If there's an interest, there’s a club. Student organizations recruit new members at the Activities Fair in September.
If there's an interest, there’s a club. Student organizations recruit new members at the Activities Fair in September.
PHOTO: LIZZIE MARTIN ’14

A few years into Shirley Tilghman’s tenure, Powell Fraser III ’06, then a junior majoring in politics, called on fellow students to rebel “against a sea of sobriety!” — or, more generally, against Nassau Hall’s “War on Fun.” There were, he wrote in a series of articles in The Daily Princetonian, too many acts of aggression to ignore: increased enforcement of alcohol regulations, substance-free housing contracts for the best party suites, tension with the eating clubs, and a crackdown on the Greeks. “Flash forward to the year 2010,” he exhorted his readers back in 2005. “‘The Zoo’ has been renamed ‘The Arboretum’ and is a flourishing study-group site. The rowdiest eating club on the Street has been converted into a Writing Center. ... At least no one feels left out anymore, but fun is dead for everyone.”

Well, maybe not.

Someone standing outside 1879 Arch on a typical Friday evening in 2013 might see students heading toward parties at the eating clubs, a dance recital at one of the residential colleges, a play at Theatre Intime, or perhaps a campus-wide concert. The difference from previous years is that the flow of traffic no longer runs just from campus to Prospect Avenue. For a significant number of today’s undergraduates, it need not flow to the clubs at all.

Social options, particularly the relationship between the University and the clubs, have bedeviled Princeton presidents since Woodrow Wilson 1879. Tilghman didn’t try to eliminate the clubs, as some of her predecessors did, but she did provide students with other choices. The results, recommended by a series of task forces, committees, and working groups, have transformed the campus social scene.

The biggest change has been the opening of Whitman, Mathey, and Butler as four-year residential colleges — a plan initiated before Tilghman took office. Most upperclass students still join clubs, but others may choose to remain in a residential college — and anyone who buys a shared meal plan can eat in both places. As the ­colleges have grown, they have become social centers in their own right, hosting a range of clubs and arts groups and fostering interaction among ­classes. Tilghman told the Prince in September that designating only three of the residential colleges as four-year colleges might have been a mistake: “If I could be queen for a day ... I would love to create a system for undergraduates in which students were members of a residential college for all four years and every student would have an affiliation with an­ ­eating club, so it’s just part of the ­experience of every single Princeton student ... . ”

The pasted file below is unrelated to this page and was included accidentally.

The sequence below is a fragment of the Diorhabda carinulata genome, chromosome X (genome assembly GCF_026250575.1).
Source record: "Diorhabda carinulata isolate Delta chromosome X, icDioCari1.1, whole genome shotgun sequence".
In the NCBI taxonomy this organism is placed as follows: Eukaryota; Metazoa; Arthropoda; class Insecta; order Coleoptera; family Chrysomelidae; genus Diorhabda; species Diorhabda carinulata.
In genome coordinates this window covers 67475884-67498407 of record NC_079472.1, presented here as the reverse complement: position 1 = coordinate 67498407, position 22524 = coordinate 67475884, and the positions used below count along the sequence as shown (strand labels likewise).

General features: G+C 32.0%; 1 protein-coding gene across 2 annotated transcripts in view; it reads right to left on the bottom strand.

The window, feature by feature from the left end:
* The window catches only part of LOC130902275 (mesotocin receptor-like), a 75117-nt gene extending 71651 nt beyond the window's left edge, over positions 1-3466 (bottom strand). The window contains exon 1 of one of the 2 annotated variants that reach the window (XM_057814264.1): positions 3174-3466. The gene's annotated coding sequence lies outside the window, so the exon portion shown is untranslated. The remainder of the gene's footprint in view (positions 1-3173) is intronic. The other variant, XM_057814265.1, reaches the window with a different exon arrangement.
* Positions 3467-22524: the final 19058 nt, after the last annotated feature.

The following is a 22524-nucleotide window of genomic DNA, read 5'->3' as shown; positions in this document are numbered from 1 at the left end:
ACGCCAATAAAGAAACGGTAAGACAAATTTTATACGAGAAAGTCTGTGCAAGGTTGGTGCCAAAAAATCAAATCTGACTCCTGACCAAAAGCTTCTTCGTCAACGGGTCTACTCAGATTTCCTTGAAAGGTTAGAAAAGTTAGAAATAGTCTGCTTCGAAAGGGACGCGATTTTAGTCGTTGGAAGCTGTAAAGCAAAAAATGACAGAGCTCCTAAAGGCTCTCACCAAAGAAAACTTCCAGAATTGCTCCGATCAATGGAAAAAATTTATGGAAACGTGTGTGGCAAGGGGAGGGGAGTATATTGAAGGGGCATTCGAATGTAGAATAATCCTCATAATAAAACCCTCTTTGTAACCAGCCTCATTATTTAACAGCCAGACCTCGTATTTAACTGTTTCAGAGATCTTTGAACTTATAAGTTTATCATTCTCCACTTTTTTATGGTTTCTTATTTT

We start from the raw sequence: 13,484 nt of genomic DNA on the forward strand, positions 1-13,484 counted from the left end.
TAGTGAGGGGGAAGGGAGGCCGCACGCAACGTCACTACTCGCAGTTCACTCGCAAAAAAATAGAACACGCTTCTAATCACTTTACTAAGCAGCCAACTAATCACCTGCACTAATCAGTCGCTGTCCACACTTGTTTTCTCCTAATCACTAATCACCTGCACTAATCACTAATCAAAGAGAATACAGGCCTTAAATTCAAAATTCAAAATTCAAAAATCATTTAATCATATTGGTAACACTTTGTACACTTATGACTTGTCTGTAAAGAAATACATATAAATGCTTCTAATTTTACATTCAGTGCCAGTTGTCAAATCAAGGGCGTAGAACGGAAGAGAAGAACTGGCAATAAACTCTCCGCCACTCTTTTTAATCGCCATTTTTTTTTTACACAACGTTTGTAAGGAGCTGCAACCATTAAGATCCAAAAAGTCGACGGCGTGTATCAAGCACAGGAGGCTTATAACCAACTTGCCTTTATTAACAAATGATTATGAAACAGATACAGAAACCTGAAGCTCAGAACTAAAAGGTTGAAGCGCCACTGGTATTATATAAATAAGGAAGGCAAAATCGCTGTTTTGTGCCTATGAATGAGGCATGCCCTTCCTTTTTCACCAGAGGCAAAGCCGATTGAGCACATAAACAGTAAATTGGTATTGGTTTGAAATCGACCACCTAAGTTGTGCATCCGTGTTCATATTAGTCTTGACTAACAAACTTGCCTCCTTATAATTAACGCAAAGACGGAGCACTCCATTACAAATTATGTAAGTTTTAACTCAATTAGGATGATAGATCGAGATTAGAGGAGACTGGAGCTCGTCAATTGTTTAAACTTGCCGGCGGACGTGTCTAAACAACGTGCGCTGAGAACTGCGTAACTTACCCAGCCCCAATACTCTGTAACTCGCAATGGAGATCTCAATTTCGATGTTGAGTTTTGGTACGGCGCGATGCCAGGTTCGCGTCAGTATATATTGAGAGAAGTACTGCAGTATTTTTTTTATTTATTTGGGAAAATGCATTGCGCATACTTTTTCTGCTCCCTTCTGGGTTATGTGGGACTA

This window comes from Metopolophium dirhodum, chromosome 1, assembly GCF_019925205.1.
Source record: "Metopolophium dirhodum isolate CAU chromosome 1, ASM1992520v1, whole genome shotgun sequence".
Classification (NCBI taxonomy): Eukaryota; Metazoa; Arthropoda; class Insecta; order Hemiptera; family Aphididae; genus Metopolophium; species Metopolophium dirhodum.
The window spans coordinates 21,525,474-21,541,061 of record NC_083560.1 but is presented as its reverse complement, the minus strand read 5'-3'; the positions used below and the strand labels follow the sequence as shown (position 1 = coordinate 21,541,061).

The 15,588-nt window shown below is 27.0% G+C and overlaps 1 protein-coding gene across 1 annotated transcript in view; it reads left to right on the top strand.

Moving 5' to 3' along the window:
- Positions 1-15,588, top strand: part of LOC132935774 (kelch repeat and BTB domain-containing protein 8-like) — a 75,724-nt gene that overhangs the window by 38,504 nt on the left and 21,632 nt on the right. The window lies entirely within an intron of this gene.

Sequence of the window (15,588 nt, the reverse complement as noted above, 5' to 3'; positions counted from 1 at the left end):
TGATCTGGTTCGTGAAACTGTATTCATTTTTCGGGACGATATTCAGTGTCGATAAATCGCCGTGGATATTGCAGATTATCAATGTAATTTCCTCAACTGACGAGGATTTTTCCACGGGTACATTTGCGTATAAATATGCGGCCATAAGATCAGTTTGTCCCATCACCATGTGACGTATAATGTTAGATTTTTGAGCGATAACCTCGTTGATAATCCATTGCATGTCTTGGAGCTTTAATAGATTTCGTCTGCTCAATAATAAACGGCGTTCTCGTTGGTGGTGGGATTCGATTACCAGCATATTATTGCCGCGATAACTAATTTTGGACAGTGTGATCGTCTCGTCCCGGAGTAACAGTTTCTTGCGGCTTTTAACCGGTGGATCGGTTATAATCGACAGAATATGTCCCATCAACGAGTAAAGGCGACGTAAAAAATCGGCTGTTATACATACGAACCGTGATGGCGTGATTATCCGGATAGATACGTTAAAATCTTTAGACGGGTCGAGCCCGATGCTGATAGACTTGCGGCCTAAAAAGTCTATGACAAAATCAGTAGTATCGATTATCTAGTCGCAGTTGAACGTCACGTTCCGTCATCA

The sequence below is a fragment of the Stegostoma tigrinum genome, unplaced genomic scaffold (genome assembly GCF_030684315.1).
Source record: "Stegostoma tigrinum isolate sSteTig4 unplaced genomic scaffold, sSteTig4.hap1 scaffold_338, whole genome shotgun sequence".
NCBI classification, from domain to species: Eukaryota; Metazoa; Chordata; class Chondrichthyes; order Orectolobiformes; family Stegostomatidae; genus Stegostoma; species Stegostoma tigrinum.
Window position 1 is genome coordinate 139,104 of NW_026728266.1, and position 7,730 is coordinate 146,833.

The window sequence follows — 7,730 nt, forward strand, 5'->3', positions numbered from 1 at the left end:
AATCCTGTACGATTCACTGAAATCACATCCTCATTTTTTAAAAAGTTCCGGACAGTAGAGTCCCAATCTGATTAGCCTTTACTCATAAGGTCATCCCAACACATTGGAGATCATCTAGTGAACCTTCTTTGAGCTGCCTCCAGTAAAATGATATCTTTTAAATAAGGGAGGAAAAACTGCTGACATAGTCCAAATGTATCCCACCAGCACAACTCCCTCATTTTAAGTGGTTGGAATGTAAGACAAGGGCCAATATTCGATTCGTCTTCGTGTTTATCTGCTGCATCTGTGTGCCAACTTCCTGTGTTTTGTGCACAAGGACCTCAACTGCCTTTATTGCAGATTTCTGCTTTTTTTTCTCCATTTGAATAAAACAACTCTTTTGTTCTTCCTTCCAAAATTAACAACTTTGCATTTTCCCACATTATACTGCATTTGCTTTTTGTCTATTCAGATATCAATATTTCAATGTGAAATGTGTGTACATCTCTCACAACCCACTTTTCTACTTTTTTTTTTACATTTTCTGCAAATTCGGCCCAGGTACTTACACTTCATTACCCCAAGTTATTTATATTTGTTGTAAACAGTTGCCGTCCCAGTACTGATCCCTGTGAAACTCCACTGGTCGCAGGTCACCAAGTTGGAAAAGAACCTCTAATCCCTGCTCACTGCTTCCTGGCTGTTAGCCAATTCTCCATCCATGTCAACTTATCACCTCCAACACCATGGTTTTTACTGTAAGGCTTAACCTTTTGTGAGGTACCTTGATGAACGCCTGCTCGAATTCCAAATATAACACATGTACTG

The clubs continue to thrive, along with other new and developing centers of social life. Although Campus Club closed in 2005 (and has since been taken over by the University), Cannon Dial Elm Club reopened in 2011. The Frist Campus Center, which opened under former president Harold Shapiro *64, has become a campus hub during Tilghman’s presidency. In 2006, the University opened the LGBT Center and, in 2009, a revamped Carl A. Fields Center for Equality and Social Understanding.

“Campus seems more ‘socially fluid’ to me than when I first arrived in ’99,” writes Thomas Dunne, the deputy dean of undergraduate students, in an email; “students move seamlessly through the clubs, social centers like Frist and Campus Club, and the residential colleges.” Dunne lists a number of other innovations, from the freshman “Pre-rade” to the campus-wide dodgeball tournament and the Orange and Black Ball.

But Tilghman’s tenure also was marked by the ban on freshman rush by Greek organizations, which she endorsed as a way to give students time to explore as many social options as possible during their first months on campus. That decision continues to be controversial: “I understand what President Tilghman’s intention is, but I also feel that the University does not understand where the Greek organizations are coming from,” says Cuauhtemoc Ocampo ’14, former president of Sigma Chi. (He and other students say the Greeks are complying with the ban, but that Greek life continues to be strong.)

Alec Egan ’13, former president of Cap and Gown and the Interclub Council, says the changes he has seen during his four years have been positive. “It seems that people can choose more of their own path in terms of the Princeton experience.”